Thursday, June 21, 2018

On Blu-ray/DVD: IN DARKNESS (2018) and FLOWER (2018)

(US/UK - 2018)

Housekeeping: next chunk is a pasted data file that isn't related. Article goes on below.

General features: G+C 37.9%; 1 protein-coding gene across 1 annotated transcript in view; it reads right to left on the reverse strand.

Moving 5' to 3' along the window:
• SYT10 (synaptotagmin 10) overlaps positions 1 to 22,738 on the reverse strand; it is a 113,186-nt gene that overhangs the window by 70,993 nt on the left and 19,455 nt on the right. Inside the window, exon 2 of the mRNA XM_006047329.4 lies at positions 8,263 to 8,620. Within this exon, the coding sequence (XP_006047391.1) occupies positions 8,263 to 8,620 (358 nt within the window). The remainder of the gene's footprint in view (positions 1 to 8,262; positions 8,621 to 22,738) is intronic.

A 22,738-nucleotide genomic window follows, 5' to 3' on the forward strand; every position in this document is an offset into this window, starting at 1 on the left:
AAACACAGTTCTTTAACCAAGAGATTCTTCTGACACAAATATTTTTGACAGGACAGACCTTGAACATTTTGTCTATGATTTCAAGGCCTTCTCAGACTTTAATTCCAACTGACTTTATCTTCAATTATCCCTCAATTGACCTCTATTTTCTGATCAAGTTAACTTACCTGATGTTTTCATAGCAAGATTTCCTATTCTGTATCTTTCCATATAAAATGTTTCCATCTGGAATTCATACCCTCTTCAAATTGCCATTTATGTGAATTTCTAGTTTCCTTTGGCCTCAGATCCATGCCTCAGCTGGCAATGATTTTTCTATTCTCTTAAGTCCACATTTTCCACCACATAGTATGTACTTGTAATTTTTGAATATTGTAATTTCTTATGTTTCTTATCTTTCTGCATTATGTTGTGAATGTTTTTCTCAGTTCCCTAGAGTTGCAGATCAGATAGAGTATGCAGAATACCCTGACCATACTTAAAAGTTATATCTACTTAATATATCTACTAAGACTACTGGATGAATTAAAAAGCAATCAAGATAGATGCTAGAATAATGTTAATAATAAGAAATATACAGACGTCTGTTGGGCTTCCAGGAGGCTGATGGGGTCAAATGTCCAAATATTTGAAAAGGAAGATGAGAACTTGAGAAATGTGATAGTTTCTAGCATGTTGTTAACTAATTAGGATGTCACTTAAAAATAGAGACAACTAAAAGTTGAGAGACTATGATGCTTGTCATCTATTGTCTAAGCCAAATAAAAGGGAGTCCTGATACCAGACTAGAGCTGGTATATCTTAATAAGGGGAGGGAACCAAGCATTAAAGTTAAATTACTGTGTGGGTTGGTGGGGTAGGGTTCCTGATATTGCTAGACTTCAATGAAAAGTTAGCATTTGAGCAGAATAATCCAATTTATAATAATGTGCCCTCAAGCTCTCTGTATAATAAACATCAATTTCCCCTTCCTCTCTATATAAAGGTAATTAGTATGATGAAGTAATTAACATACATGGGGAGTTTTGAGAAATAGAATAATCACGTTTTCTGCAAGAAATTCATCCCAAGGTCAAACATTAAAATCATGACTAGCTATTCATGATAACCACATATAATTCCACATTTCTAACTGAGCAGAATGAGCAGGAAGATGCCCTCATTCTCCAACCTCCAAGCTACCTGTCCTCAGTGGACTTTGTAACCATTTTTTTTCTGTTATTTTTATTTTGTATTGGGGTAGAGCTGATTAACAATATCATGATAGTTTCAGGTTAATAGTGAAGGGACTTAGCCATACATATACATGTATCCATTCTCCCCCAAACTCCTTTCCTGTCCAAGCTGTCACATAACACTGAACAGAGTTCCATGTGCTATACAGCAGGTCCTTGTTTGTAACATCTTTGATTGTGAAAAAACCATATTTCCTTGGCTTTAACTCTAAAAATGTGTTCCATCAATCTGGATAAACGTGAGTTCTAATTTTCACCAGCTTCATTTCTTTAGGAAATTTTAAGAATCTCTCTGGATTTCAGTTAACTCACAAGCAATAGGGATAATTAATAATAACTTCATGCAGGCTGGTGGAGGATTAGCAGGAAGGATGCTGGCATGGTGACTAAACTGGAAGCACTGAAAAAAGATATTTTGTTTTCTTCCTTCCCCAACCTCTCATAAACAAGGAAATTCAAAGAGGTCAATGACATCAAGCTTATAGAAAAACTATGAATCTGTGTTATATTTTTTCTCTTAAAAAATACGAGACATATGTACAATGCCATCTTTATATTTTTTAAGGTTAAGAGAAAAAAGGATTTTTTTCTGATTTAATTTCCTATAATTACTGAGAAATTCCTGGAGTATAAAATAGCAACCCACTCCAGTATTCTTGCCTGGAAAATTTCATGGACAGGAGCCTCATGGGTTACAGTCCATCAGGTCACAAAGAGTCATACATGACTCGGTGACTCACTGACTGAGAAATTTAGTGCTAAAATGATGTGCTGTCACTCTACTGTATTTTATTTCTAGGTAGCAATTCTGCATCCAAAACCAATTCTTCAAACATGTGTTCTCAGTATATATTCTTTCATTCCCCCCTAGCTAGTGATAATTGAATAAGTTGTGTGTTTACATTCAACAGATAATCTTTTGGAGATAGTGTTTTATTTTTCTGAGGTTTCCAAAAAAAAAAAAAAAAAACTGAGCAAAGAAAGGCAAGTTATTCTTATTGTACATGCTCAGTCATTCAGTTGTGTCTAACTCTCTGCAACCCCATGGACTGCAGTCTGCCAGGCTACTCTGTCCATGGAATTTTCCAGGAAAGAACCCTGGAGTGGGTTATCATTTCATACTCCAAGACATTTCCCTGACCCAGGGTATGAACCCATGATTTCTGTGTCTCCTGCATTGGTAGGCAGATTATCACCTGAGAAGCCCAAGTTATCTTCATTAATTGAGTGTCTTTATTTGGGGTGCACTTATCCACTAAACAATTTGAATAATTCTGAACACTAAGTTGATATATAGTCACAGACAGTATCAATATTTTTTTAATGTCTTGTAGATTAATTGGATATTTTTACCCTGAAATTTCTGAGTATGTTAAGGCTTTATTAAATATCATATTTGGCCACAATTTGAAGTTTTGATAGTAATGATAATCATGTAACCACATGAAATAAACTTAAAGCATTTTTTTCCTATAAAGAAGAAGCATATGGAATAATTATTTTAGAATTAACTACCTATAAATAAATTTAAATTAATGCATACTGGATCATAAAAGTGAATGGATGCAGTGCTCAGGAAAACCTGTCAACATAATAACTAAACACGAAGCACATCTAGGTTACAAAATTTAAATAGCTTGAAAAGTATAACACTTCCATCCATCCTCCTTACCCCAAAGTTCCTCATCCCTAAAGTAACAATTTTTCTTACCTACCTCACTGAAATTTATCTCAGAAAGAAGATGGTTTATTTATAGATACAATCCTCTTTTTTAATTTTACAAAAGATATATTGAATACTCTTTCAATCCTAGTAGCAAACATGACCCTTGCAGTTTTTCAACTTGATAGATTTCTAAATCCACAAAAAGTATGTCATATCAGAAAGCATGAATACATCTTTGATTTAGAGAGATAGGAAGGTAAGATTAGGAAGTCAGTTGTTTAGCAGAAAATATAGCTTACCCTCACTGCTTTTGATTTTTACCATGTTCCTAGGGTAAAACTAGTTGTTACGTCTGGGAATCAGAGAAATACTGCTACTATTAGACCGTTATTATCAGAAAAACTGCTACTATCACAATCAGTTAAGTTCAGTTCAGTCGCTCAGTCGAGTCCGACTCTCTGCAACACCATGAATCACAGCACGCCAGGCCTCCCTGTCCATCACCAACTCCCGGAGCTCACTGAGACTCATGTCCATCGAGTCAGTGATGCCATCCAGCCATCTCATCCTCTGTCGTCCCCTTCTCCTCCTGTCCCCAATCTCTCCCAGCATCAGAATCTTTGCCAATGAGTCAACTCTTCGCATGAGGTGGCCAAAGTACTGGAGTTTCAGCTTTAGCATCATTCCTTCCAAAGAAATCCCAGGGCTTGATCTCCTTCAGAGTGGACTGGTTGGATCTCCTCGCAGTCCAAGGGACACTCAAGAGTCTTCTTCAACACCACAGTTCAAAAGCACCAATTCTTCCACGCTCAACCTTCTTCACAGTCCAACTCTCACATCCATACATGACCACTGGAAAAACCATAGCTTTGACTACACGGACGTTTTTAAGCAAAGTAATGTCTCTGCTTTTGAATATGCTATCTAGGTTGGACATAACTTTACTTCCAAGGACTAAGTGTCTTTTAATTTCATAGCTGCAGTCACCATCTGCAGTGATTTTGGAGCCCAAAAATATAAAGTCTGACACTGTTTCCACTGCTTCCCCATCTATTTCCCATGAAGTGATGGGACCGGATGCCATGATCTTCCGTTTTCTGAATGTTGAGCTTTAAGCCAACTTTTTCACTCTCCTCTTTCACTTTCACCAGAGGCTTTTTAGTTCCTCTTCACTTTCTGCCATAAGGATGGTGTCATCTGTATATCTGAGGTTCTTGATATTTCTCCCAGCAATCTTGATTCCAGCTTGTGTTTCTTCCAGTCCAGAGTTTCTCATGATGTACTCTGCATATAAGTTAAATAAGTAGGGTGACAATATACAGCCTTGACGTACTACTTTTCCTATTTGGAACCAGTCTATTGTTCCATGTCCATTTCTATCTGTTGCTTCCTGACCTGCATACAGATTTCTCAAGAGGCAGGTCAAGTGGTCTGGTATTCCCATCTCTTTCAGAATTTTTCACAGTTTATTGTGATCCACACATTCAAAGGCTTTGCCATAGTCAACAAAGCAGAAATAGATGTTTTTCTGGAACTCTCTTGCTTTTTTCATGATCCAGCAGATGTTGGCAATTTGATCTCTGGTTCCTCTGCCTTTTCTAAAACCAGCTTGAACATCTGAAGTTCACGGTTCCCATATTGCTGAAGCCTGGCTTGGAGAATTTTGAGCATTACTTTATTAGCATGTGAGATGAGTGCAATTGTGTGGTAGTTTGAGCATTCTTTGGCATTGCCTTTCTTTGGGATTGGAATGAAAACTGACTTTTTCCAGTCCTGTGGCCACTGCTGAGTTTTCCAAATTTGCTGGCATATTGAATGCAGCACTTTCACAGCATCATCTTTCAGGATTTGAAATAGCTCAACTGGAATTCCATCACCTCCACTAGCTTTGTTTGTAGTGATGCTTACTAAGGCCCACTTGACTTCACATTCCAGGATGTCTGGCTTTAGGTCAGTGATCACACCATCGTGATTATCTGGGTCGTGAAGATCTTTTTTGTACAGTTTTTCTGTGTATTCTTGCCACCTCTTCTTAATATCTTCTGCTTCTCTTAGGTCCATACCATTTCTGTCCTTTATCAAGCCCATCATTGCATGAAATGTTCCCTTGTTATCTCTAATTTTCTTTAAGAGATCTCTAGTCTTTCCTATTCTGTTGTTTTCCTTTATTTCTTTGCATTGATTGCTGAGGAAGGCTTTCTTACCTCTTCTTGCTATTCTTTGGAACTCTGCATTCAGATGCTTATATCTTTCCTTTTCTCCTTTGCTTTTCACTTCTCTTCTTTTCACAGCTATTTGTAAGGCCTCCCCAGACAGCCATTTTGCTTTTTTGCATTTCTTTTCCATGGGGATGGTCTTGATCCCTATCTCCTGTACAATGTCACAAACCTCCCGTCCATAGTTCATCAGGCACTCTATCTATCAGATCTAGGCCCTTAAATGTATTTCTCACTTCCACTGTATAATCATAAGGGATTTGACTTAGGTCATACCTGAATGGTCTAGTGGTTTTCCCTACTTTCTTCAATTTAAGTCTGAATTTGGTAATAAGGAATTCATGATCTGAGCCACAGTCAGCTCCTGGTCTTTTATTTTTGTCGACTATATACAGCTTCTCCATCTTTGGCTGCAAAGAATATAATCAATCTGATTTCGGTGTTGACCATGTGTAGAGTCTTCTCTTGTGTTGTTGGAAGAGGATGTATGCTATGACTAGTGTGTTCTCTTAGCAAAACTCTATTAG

IN DARKNESS might be of interest to GAME OF THRONES superfans, as it stars three series alumni--Natalie Dormer, Ed Skrein, and James Cosmo--and is co-written by Dormer with her fiance, veteran British TV director Anthony Byrne (RIPPER STREET, PEAKY BLINDERS). It begins as an intriguing throwback to "blind woman in peril" standard-bearer WAIT UNTIL DARK, but Dormer and Byrne's script starts trying too hard by throwing everything at the wall to see what sticks. Dormer is Sofia McKendrick, a London-based pianist who's been blind since she was five. Self-reliant and a bit of a quiet loner, Sofia's world is turned upside down when she hears some loud thuds above, followed by upstairs neighbor Veronique (Emily Ratajkowski) taking a dive out of her window to her death. Only with the resulting media attention does Sofia learn that Veronique is the estranged daughter of Zoran Radic (Jan Bijvoet as Rade Serbedzija), a powerful Serbian businessman and reputed Bosnian War criminal with a shady charity foundation and ties to (of course) the Russian mob. Radic has a sibling henchmen duo--Marc (Skrein) and Alex (Joely Richardson)--tasked not only with killing Veronique but also with getting an incriminating USB stick out of her apartment. The cops rule Veronique's death a suicide, but Marc was in the building and in her apartment with her and came face to face with Sofia while she was getting on an elevator. Believing Sofia to be a witness, he attempts to befriend her with the intent of killing her, but backs off when he realizes she's blind and couldn't have seen him. That's not good enough for Alex or for Radic, who wants all loose ends tied up and needs whatever vital info is on the USB, with all parties are unaware that Veronique secretly stashed it with Sofia before her death.